RBI pumped in Rs9.2 trillion worth of new notes so far: report

About Rs15.4 trillion worth Rs500 and Rs1,000 notes were demonetisation from circulation after the 8 November announcement from the government

Nigam Prusty
Updated18 Jan 2017
RBI governor Urjit Patel met a parliamentary panel on finance on Wednesday to answer questions about the country’s recent move to abolish Rs500 and Rs1,000 notes. Photo: AFP
RBI governor Urjit Patel met a parliamentary panel on finance on Wednesday to answer questions about the country’s recent move to abolish Rs500 and Rs1,000 notes. Photo: AFP

New Delhi: The Reserve Bank of India has injected Rs9.2 trillion ($135.21 billion) worth of new currency notes into the banking system to help replace the notes banned in November, a parliamentary panel member quoted central bank governor Urjit Patel as saying on Wednesday.

Patel met the panel on finance to answer questions about the 8 November abolition of Rs500 and Rs1,000 notes, or 86% of the currency then in circulation, in a bid to unearth billions of dollars of unaccounted money.

About Rs15.4 trillion worth of the notes were removed from circulation.

Patel, however, failed to provide any figure for how many of the banned notes had been deposited into the banking system and he did not provide clarity on when the cash situation would become normal, according to a second member of the panel who was also present at the appearance.

Both the members spoke on the condition of anonymity as the panel’s deliberations are confidential.

The RBI governor also told the parliamentary panel that consultations between the government and the central bank on demonetisation had began in January 2016, the second panel member told Reuters.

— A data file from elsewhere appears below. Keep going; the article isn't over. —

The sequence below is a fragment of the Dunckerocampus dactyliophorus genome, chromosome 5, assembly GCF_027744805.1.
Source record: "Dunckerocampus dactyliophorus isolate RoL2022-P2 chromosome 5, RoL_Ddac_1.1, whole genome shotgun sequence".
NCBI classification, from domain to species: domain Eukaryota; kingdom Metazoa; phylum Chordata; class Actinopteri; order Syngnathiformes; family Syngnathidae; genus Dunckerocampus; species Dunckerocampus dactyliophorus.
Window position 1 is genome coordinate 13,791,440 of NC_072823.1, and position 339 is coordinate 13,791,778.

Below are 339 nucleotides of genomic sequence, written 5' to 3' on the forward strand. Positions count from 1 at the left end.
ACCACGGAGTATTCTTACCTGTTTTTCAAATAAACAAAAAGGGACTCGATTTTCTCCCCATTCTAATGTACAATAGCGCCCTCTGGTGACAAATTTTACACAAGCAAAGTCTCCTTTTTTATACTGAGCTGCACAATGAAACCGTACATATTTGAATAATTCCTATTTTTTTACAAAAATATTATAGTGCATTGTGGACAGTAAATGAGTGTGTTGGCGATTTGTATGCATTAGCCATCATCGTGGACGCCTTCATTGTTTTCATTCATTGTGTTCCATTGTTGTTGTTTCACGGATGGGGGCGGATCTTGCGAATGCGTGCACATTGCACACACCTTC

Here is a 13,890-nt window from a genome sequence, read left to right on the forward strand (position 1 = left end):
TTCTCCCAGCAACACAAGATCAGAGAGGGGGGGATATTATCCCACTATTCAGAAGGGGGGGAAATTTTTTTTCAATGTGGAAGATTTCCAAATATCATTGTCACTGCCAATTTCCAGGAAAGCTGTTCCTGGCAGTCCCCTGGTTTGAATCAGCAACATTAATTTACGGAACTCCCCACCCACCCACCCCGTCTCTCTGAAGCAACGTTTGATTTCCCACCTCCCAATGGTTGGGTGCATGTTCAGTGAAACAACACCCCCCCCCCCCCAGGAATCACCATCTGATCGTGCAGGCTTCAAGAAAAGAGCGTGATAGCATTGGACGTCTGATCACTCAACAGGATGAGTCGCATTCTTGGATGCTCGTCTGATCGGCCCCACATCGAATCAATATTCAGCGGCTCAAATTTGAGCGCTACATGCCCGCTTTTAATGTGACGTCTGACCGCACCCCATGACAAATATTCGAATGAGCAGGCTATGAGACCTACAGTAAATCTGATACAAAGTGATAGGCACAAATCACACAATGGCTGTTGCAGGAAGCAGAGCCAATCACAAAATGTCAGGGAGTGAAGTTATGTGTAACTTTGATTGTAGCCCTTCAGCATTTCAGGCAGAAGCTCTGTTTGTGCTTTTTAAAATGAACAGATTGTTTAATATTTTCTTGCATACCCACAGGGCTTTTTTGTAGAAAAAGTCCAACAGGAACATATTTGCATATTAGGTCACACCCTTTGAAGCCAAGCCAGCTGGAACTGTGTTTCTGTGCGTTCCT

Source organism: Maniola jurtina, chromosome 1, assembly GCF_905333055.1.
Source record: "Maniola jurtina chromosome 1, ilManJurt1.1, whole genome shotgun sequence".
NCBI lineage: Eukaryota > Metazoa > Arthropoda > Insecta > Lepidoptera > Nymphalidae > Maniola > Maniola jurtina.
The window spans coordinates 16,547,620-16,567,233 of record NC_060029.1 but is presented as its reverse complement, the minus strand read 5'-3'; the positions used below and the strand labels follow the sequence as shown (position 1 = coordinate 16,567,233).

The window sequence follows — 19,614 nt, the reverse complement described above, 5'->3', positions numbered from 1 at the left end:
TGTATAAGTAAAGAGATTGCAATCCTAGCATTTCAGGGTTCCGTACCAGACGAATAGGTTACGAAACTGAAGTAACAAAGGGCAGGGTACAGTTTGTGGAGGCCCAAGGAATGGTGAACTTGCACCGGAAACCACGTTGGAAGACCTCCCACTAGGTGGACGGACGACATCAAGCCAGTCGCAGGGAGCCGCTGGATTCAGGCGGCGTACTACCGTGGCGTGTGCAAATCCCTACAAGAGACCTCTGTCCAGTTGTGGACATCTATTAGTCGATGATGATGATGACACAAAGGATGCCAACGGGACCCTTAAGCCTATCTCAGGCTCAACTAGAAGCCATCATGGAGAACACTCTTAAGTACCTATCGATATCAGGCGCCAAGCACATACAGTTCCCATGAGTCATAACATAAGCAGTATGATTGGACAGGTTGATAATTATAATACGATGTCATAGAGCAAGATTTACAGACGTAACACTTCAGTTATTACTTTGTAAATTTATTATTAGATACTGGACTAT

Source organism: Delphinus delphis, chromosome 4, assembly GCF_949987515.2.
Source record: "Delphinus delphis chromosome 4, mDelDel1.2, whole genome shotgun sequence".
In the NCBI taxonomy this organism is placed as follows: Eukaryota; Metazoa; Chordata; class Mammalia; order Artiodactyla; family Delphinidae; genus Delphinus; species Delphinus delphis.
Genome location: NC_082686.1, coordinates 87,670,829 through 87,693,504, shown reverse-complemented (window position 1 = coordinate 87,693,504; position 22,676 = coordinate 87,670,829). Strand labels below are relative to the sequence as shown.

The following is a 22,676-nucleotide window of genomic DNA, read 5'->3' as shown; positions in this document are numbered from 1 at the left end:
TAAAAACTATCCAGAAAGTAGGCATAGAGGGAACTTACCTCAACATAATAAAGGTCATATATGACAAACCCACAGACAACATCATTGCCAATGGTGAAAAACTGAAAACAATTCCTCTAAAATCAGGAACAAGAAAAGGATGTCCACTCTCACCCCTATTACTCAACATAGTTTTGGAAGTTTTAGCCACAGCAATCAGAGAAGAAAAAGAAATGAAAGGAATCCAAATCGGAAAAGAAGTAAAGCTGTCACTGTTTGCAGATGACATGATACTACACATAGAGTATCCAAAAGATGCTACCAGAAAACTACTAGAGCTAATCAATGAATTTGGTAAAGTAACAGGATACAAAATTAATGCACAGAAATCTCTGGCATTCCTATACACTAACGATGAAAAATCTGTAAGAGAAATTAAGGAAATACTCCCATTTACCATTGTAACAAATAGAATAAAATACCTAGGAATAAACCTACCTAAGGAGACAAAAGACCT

However, the government notified the RBI it wanted specifically to scrap Rs500 and Rs1,000 notes on 8 November, a day before the RBI board formally approved the recommendation, the member said, citing a note sent to the panel by the central bank. Modi then announced the decision later on 8 November.

Also Read: Cash withdrawal and deposit rules as of 18 January

The ban sparked a severe cash crunch that has disrupted economic activity, leading to the biggest monthly fall in automobile sales in 16 years in December. The slump coincided with a contraction in services industry and manufacturing activity.

The International Monetary Fund (IMF) on Monday cut a full percentage point off India’s GDP growth forecast, to 6.6%, in the fiscal year that ends in March 2017, citing the blow to the cash-reliant economy.

The IMF also trimmed the growth outlook for the fiscal year 2017/18 to 7.2% from 7.6% estimated earlier.

On Wednesday, two top finance ministry officials also appeared before the panel to present the government’s position.

The member said the panel would summon Patel again after the upcoming parliament session. Reuters

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